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LAU alumni shine at film festivals

Talent, persistence, a solid foundation and an abiding bond with their university spell success for two LAU film graduates.

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Be it for the solid education LAU afforded them or its ongoing support long after their graduation, filmmakers Niam Itany and Georges Barbari credit their alma mater for their success. 

“LAU taught me to work hard to make my artistic vision a reality, no matter what stands in my way,” says Itany who received the Best Documentary Award at the Lebanese Film Festival in Beirut in June. The documentary ‘Twice upon a Time’ was also chosen, together with two  other films, as a “Screening not to be missed” at the Edinburgh International Film Festival.

When Itany joined LAU in 1997, she chose the institution for its leading role in offering Communication Arts as a major. Today, 16 years after her graduation, she retains fond memories of the professors in her Film and Theatre classes. “Assad Fouladkar, Dima Dabbous, Lina Abyad and Mona Knio―I still have beautiful friendships with them.” When her documentary premiered at the Edinburgh International Film Festival, Professor Fouladkar, who happened to be there, attended the screening. “I knew he would be very busy but during the Q&A session, I saw my professor in the audience and I was the happiest person in the world.”

For Georges Barbari, who graduated in 2014 in Communications and Art with an emphasis in Media and TV, recognition of his talent came quickly. He directed the short fiction film ‘A Time in a Life’ which won the Golden Apple Award 2016 for Best Cinematography at the Cinemaiyat Festival together with Hasan Salame, also an LAU alumnus. Originally from Batroun, Barbari, who wrote the script, wanted to show his town through the eyes of a fisherman at the end of the civil war.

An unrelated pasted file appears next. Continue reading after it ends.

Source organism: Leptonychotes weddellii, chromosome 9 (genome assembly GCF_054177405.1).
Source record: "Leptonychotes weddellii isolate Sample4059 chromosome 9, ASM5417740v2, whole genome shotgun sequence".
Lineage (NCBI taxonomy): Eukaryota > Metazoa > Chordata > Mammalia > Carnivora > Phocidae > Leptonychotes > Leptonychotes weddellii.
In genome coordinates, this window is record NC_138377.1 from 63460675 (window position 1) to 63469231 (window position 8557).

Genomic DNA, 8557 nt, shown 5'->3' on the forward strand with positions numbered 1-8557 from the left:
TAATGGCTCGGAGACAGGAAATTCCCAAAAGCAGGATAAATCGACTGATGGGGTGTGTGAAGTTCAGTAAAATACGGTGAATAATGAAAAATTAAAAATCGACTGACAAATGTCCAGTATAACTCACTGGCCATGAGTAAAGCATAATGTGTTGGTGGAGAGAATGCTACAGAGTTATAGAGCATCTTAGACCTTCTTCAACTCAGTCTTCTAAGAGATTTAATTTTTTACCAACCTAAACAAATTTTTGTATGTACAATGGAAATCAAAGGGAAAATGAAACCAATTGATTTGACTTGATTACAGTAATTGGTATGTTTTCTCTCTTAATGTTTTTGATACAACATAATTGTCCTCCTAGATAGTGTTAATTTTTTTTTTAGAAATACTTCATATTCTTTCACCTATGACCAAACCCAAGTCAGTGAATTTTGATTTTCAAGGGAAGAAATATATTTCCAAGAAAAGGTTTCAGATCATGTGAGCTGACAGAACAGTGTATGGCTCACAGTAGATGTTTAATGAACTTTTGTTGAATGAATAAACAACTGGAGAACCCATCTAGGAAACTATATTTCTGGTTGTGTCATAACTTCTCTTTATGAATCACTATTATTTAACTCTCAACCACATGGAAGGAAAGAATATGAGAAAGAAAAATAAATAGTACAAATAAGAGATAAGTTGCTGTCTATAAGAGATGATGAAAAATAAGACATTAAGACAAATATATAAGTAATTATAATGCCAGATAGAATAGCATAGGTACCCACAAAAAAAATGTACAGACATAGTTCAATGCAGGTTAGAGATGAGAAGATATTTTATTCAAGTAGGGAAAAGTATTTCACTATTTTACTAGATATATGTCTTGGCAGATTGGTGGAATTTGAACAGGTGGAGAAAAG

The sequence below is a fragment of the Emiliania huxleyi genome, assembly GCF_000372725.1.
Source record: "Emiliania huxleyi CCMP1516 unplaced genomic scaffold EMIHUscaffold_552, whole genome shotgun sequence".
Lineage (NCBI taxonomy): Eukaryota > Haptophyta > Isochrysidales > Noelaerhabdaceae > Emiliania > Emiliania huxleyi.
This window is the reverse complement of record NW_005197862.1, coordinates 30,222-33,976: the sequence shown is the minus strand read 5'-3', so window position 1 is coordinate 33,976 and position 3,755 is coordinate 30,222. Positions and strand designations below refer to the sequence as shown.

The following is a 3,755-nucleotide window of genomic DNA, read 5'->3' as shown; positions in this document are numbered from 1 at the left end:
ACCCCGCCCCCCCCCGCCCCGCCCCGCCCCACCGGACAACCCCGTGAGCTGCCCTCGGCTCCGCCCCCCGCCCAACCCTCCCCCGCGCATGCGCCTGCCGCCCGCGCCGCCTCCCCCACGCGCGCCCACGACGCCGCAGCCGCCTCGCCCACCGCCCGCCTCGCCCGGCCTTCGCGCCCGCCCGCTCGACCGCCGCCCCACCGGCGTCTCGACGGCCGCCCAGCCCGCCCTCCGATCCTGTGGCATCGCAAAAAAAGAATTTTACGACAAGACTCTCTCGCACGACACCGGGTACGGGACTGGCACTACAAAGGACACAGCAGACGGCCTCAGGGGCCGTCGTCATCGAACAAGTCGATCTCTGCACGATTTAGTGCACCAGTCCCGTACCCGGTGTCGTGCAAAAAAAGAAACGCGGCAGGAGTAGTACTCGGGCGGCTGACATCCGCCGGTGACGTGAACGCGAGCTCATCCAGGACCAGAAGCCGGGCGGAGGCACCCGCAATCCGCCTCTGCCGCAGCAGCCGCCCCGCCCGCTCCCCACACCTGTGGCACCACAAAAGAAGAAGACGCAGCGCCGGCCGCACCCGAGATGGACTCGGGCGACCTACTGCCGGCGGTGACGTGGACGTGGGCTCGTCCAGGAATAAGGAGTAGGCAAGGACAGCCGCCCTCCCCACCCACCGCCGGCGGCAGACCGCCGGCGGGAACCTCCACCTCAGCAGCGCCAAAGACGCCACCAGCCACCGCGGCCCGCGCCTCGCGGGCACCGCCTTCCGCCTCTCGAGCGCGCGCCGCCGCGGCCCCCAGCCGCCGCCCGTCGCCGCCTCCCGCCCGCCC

LAU, he maintains, provided him with the basic skills he needed to become a successful filmmaker. His experience at the university was enhanced by the fact that the department was small at the time which allowed for one-on-one attention from the faculty. Describing his impressions when he registered to compete at the film festival he says, “I felt that regardless of the result, my work was solid.”

Not only that, but Barbari has an old professor to thank for the Award which was made possible through the collaboration of cinematographer Salame. “It was Professor Tony Farjallah who introduced me to Hasan, and it was the best decision I ever made to work with him. Half the scenes were shot by the sea which was quite difficult and Hasan captured them beautifully,” explains Barbari.

In Itany’s case, while it took persistence and determination to overcome the obstacles faced by independent filmmakers in Lebanon today, the bonds she forged at LAU continue to play a significant role in her career. “I can still count on my university network and resources when I need help. LAU students, faculty and staff have always come through for me.” 


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